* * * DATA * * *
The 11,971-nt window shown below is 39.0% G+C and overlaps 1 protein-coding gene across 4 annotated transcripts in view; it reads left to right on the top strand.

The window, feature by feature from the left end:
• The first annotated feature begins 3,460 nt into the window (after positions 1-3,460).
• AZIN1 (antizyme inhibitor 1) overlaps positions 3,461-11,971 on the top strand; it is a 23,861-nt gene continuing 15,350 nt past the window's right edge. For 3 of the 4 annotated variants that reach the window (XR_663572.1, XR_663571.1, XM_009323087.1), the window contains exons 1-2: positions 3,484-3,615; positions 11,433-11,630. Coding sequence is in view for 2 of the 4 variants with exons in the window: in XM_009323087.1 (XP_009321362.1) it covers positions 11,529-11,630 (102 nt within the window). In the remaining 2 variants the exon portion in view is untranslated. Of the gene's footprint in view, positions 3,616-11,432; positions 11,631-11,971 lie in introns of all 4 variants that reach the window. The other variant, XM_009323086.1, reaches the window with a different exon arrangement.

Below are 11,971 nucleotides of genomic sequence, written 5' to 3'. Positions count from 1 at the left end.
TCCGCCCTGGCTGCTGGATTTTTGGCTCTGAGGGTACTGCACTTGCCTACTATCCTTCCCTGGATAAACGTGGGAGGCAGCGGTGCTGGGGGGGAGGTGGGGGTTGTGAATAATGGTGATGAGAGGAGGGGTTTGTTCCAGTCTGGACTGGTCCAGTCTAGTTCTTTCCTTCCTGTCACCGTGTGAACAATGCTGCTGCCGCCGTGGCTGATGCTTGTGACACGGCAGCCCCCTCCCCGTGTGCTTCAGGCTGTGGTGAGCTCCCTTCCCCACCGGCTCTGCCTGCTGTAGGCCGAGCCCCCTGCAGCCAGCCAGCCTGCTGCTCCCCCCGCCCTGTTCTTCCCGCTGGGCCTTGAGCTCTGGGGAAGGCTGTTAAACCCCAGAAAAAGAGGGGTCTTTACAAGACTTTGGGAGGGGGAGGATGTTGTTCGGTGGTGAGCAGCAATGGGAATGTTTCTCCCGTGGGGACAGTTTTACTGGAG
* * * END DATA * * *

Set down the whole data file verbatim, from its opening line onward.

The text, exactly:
The 11,971-nt window shown below is 39.0% G+C and overlaps 1 protein-coding gene across 4 annotated transcripts in view; it reads left to right on the top strand.

The window, feature by feature from the left end:
• The first annotated feature begins 3,460 nt into the window (after positions 1-3,460).
• AZIN1 (antizyme inhibitor 1) overlaps positions 3,461-11,971 on the top strand; it is a 23,861-nt gene continuing 15,350 nt past the window's right edge. For 3 of the 4 annotated variants that reach the window (XR_663572.1, XR_663571.1, XM_009323087.1), the window contains exons 1-2: positions 3,484-3,615; positions 11,433-11,630. Coding sequence is in view for 2 of the 4 variants with exons in the window: in XM_009323087.1 (XP_009321362.1) it covers positions 11,529-11,630 (102 nt within the window). In the remaining 2 variants the exon portion in view is untranslated. Of the gene's footprint in view, positions 3,616-11,432; positions 11,631-11,971 lie in introns of all 4 variants that reach the window. The other variant, XM_009323086.1, reaches the window with a different exon arrangement.

Below are 11,971 nucleotides of genomic sequence, written 5' to 3'. Positions count from 1 at the left end.
TCCGCCCTGGCTGCTGGATTTTTGGCTCTGAGGGTACTGCACTTGCCTACTATCCTTCCCTGGATAAACGTGGGAGGCAGCGGTGCTGGGGGGGAGGTGGGGGTTGTGAATAATGGTGATGAGAGGAGGGGTTTGTTCCAGTCTGGACTGGTCCAGTCTAGTTCTTTCCTTCCTGTCACCGTGTGAACAATGCTGCTGCCGCCGTGGCTGATGCTTGTGACACGGCAGCCCCCTCCCCGTGTGCTTCAGGCTGTGGTGAGCTCCCTTCCCCACCGGCTCTGCCTGCTGTAGGCCGAGCCCCCTGCAGCCAGCCAGCCTGCTGCTCCCCCCGCCCTGTTCTTCCCGCTGGGCCTTGAGCTCTGGGGAAGGCTGTTAAACCCCAGAAAAAGAGGGGTCTTTACAAGACTTTGGGAGGGGGAGGATGTTGTTCGGTGGTGAGCAGCAATGGGAATGTTTCTCCCGTGGGGACAGTTTTACTGGAG